The phrase “like night and day” is used to describe a change from one extreme to another. My goal for this series has been to visually communicate this idea while drawing from the scenery of my childhood home in rural Idaho. It’s a place I had to learn to love, a wide open and sometimes even empty plain that inhabits the space between more broadly appealing valleys and mountain ranges. Here the barns, silos, sheds, cellars, and fields that so often delineate farming towns seem to defy an otherwise infinite backdrop.
My work studies these scenes in various lighting conditions, with light and shadow carrying the emotional payload of experiences I’ve had here. “Caves”, one of the first pieces in the series to be completed, focuses on dynamic shadows cutting across the face of a shed during an otherwise static winter night. “Hometown Hero”, a later piece completed on a larger scale, studies a repurposed grain elevator receiving the warmth of the late afternoon sun while reaching upward through the pale blue sky into a ceiling of cloud. My process begins with small sketches that address the value pattern which is so critical to expressing these statements of light and shadow, time of day, and atmosphere. I then complete small color studies in oil paint, working to reinforce the value statement with my choices in color. These preliminary works then serve as reference for the finished piece which I paint in studio.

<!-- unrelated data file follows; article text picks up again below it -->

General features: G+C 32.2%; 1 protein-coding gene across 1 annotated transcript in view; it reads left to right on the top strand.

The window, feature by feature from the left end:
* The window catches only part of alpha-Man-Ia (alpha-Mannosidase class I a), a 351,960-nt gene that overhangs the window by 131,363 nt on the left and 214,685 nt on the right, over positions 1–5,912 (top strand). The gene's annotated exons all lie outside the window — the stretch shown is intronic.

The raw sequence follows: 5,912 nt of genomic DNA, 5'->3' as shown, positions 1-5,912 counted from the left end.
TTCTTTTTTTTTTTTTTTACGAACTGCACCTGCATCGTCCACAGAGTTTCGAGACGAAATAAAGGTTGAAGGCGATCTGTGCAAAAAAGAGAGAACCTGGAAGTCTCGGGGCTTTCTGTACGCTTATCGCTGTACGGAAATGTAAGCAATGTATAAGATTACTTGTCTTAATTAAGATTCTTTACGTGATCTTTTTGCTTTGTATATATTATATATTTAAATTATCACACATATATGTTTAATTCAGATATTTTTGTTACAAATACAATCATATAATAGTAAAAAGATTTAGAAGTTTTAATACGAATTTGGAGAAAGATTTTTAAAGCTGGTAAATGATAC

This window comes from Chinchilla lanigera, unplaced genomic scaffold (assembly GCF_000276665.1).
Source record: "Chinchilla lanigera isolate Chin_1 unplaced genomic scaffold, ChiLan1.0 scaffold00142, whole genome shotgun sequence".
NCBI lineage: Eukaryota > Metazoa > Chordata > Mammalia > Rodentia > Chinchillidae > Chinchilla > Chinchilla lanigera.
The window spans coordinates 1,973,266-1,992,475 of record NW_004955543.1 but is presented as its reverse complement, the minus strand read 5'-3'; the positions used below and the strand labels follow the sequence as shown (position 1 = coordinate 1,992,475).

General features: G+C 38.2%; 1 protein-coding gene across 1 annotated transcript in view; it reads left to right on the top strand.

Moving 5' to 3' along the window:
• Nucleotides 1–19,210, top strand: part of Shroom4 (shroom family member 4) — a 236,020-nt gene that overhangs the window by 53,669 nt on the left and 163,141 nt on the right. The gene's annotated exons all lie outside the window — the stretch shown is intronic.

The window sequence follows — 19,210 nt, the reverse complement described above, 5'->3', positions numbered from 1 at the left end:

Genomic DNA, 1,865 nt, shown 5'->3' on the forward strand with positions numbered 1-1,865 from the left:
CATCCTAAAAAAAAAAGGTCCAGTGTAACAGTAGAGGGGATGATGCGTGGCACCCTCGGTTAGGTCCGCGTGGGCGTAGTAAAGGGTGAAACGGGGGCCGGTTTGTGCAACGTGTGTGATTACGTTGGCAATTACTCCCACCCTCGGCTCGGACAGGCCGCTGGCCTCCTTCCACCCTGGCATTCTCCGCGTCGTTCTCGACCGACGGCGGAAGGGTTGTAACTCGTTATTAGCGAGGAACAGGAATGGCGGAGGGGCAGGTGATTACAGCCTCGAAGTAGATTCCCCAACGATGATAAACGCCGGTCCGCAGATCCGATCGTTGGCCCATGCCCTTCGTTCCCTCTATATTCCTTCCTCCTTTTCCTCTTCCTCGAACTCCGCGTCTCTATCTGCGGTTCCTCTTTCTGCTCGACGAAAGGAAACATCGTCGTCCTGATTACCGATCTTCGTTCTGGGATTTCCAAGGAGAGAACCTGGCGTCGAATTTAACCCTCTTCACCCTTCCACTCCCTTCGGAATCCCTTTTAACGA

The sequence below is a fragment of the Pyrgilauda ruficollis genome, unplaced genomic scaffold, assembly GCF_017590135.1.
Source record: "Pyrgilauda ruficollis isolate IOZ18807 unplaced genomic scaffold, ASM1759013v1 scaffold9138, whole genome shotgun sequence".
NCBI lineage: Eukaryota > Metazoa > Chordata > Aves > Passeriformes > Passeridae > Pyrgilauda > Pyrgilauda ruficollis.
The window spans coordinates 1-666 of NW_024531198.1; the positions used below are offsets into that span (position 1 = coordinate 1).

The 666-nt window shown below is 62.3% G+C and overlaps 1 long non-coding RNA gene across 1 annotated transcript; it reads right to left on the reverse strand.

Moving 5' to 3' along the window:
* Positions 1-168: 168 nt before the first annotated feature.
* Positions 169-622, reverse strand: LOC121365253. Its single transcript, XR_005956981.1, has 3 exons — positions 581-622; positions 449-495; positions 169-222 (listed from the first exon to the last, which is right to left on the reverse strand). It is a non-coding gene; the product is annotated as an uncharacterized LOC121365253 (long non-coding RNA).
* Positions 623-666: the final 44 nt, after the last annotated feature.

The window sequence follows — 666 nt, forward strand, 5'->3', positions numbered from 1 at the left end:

Taken together, the paintings demonstrate how each experience with a place in a different light contributes a new layer of meaning. My experience growing up has taught me that this holds especially true for the places that are most familiar. These layers of meaning, when considered together, can sometimes amount to a surprising change in perspective. My hope is that my audience can share with me in this experience, as I’ve found in coming to appreciate the place I come from that the difference can be like night and day.